Ever since former Buea Municipality Mayor Mbella Moki Charles, Christened the city “Town of Legendary Hospitality,” many negative issues have cropped up to sully the image of the town that is arguably the fastest growing in Cameroon. At one moment it is lop-sided refuse disposal but before one pronounces Ekema Patrick, it reverts to roads into some neighbourhoods not receiving any requisite attention, while existing paved ones are exposed to accelerating deterioration.

And since everything in Buea is legendary, the new fad is legendary congestion emanating from skewed appreciation of aesthetics that now permits the desire to put a fast buck in the pocket to take precedence over felt needs and embellishment of the city. This is exemplified by a slapdash occupation of spaces in Clerks Quarters and the Mile 17 Motor Park.

All this is happening at a time when Buea is unarguably one of the top racers towards the dream year when Cameroon talks of emergence by 2035. Buea is becoming more developed as years pass by, with beautiful structures and booming businesses which have made many Cameroonians, especially, business gurus, flood this town, because of alluring atmosphere (physical and material) and huge business opportunities. Administrators in Buea, especially, the council, physically show intentions of sailing this town into emergence, but on the flip side of this, some of these developments might have been redefined by such administrators, and in the process, tempered with the legendary beauty of beatific Buea.

At the Mile 17 Municipal Motor Park, business structures are erected on every green space which has led to ‘legendary congestion.’ After clogging the town with small boutiques on every street corner, Mile 17 Park is now the main target of the Council, where these profit making structures are built haphazardly on every minimal space. Buses and other cars now get stuck for hours at the park, especially during peak periods, scrubbing each other and forcing themselves in between people, in order to find frees pace to move. The current situation is aggravated by heavy down pour of rain as most of these buildings at the park lack proper drainage systems with water directed to the road and entrances of agencies, forming deep, dirty water pools.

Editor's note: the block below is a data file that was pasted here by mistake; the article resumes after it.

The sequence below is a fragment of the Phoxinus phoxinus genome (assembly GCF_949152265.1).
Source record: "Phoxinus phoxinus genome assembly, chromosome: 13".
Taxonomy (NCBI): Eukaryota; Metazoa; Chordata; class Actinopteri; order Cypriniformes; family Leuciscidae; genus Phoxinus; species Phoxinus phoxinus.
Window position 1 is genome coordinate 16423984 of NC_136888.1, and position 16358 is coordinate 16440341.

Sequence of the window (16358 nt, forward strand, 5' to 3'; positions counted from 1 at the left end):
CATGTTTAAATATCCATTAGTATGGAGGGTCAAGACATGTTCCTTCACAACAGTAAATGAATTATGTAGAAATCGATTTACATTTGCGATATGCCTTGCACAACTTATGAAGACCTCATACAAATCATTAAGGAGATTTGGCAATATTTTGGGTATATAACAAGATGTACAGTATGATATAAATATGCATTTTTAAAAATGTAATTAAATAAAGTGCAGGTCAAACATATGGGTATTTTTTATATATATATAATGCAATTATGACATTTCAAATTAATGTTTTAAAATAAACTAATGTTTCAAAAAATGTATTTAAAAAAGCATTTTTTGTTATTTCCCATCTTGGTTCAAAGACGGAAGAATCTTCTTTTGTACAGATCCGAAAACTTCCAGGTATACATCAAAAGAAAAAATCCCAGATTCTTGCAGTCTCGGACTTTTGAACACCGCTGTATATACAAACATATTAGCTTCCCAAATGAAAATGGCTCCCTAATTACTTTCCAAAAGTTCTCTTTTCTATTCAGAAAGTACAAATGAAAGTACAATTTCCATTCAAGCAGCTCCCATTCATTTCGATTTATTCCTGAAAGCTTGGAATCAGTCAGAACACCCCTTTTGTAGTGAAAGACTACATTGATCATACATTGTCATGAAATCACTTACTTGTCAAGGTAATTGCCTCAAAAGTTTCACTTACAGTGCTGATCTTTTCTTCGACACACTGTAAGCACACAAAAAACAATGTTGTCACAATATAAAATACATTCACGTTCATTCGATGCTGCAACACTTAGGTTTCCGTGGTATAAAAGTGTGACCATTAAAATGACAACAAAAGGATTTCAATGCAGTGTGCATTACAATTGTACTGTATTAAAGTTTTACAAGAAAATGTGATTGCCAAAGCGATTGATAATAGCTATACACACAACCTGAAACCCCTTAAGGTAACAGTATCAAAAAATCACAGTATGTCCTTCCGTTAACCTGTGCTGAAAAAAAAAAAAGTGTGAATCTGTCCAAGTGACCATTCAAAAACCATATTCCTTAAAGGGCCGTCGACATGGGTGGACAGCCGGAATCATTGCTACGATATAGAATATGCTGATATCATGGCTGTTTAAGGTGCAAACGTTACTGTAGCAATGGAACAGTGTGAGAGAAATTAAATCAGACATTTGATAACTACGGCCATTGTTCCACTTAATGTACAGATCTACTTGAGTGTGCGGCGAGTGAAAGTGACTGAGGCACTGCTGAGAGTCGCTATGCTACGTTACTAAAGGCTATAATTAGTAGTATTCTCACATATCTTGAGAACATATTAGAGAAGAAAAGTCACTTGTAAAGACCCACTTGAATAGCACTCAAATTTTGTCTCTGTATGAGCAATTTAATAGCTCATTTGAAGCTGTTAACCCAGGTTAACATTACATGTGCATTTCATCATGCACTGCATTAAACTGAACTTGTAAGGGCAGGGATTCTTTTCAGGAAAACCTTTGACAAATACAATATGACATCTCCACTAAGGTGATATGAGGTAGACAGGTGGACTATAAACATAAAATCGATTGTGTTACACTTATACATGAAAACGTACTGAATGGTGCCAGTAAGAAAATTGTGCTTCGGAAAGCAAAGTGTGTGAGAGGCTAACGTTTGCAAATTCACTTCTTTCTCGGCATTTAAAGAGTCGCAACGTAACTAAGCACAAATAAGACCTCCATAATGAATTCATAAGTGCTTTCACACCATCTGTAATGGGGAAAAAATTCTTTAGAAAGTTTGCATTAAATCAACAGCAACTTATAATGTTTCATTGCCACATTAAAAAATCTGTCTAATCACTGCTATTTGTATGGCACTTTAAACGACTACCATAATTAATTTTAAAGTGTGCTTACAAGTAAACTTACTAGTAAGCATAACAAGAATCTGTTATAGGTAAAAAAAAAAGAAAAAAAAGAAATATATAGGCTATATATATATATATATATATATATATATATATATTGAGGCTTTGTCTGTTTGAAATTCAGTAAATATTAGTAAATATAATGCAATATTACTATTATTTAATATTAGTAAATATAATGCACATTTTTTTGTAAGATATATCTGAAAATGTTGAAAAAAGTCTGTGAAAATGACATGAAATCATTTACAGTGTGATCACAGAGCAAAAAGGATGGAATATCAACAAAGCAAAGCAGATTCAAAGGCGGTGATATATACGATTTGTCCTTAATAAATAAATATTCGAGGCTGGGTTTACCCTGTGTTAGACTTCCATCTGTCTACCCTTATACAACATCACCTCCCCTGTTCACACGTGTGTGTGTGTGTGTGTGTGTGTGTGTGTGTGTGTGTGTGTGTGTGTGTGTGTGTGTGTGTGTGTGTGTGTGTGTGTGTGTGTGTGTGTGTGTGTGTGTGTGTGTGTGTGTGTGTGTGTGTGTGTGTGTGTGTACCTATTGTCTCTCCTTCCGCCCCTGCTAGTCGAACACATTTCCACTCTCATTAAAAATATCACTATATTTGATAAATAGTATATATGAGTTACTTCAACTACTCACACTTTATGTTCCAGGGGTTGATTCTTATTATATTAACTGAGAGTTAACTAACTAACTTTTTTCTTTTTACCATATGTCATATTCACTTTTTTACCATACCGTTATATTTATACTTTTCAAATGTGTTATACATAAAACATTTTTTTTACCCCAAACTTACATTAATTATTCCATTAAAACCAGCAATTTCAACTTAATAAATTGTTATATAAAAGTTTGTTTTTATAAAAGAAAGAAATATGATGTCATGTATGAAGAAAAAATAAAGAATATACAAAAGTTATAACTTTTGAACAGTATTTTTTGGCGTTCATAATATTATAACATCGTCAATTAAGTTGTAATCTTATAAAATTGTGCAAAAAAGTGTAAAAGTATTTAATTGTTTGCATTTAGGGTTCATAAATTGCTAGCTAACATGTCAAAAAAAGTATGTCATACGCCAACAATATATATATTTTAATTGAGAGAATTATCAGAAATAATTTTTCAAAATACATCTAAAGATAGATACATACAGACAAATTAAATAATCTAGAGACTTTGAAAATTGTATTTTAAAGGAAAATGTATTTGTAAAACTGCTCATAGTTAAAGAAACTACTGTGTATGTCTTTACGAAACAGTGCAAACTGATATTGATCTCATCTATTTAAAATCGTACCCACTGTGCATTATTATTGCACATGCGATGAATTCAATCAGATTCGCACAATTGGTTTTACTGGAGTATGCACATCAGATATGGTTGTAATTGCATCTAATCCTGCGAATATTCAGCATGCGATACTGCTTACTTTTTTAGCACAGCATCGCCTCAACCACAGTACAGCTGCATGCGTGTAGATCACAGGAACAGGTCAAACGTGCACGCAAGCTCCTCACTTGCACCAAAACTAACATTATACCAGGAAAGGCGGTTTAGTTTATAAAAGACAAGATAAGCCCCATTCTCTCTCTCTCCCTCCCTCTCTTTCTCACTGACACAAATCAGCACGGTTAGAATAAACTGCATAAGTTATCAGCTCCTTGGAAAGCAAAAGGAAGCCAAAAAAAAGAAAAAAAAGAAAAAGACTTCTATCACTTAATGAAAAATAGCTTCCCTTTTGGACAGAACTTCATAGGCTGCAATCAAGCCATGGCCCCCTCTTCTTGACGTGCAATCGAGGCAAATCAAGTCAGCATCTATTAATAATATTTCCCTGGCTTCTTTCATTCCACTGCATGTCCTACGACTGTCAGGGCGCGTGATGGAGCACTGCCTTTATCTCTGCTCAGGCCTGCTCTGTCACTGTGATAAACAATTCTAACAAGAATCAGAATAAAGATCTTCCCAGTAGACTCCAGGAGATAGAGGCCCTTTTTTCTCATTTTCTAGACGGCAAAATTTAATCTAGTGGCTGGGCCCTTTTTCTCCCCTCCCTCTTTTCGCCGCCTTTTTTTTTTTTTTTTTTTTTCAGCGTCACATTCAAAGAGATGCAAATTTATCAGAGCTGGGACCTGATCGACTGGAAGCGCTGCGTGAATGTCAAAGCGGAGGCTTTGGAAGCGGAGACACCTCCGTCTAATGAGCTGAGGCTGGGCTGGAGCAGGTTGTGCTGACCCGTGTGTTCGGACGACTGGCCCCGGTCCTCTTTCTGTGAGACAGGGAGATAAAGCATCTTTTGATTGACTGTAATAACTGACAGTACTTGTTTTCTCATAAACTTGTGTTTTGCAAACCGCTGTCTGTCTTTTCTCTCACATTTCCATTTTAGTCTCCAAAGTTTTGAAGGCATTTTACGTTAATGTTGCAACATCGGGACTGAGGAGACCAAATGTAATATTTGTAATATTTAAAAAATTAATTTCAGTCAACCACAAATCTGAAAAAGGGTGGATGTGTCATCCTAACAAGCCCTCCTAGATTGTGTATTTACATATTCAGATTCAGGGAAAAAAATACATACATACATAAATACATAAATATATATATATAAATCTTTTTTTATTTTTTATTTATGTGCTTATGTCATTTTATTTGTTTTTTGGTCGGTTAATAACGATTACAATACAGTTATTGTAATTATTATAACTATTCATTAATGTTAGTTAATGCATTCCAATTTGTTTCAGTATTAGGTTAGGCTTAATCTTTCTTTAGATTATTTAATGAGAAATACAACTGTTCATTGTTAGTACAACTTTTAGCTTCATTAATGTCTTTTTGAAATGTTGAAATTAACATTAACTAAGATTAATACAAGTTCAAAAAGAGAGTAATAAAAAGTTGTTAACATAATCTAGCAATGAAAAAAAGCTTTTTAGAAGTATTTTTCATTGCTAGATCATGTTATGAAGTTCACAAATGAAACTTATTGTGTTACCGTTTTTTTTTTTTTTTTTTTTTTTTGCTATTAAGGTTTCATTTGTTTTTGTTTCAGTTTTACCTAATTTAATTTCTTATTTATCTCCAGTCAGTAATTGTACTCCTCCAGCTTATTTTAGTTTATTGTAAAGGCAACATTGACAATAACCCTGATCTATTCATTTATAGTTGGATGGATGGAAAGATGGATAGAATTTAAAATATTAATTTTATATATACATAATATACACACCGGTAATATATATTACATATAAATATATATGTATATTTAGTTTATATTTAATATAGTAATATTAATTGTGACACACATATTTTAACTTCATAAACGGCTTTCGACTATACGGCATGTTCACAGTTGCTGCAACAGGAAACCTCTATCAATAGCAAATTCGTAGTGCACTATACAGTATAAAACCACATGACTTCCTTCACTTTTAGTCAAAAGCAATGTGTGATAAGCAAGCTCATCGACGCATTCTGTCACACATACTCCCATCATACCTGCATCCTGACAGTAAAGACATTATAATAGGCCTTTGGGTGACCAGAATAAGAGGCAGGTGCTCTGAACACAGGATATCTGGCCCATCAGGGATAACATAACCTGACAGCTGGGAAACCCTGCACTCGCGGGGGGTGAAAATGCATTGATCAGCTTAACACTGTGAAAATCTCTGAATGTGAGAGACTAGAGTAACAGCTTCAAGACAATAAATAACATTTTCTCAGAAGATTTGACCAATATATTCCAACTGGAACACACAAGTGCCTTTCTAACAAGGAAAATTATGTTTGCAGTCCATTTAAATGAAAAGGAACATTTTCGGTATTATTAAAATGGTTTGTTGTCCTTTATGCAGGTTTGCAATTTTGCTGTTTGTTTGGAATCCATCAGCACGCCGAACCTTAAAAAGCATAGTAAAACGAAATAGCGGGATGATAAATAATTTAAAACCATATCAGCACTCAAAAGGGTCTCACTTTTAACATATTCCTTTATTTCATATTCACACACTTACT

These poorly directed gullies have channeled running water into wrong destinations, thereby destroying the little tarred roads in the park and creating too many potholes, which in turn, infringe on vehicular movement and road worthiness, leading to more congestion.

With the poor road condition, especially, at the entrance of the travel agencies, Aba Samuel, who uses the passage on a regular basis, said it is almost impossible to get to the agency on foot, since the road is very muddy. “Today before I got here, I had to hire a taxi which could get me right into the door of the agency which was very costly.’’ He said, before now, the park used to have enough space and ventilation, but now, too many buildings have been constructed, which is not a bad thing, but has led to too many disadvantages.

This reporter, also, met a meat vendor at the park whose only name we got as Aladji. He complained that they do not have space to carry on with business. “We were sent out from our former business places and now we are only squeezing ourselves by the road and since we do not have enough money to pay rents for the big structures, we are left to suffer.”

The congestion in the park is growing everyday, especially as these buildings have taken almost all space for mobility and with the recent upgrade of agencies necessitating big long and luxurious buses, demands for space heightens. These beautiful and luxurious buses find it difficult to manage tight spaces and bad roads at the park, which leaves the buses at the mercy of potential damage from bad roads and exposure to insecurity.

According to Muambo Collins, an agency worker, on certain days, buses taking off usually interrupt those arriving, which creates chaos because, there isn’t enough space for the two buses to bypass each other, meaning that one would have to reverse, creating even more traffic congestion for long hours, in the process.

However, some denizens think it is not a bad idea building enhanced structures at the park. The Rambler caught up with Rose Mary, a bar attendant here, who expressed satisfaction relating to the state of the park.

“I think the structures being constructed are beautiful and would give the park a better look. Also, it is a good idea by the council to provide better shelters for businesses rather than road side selling.’’

By Atembeh Ngewung Lordfred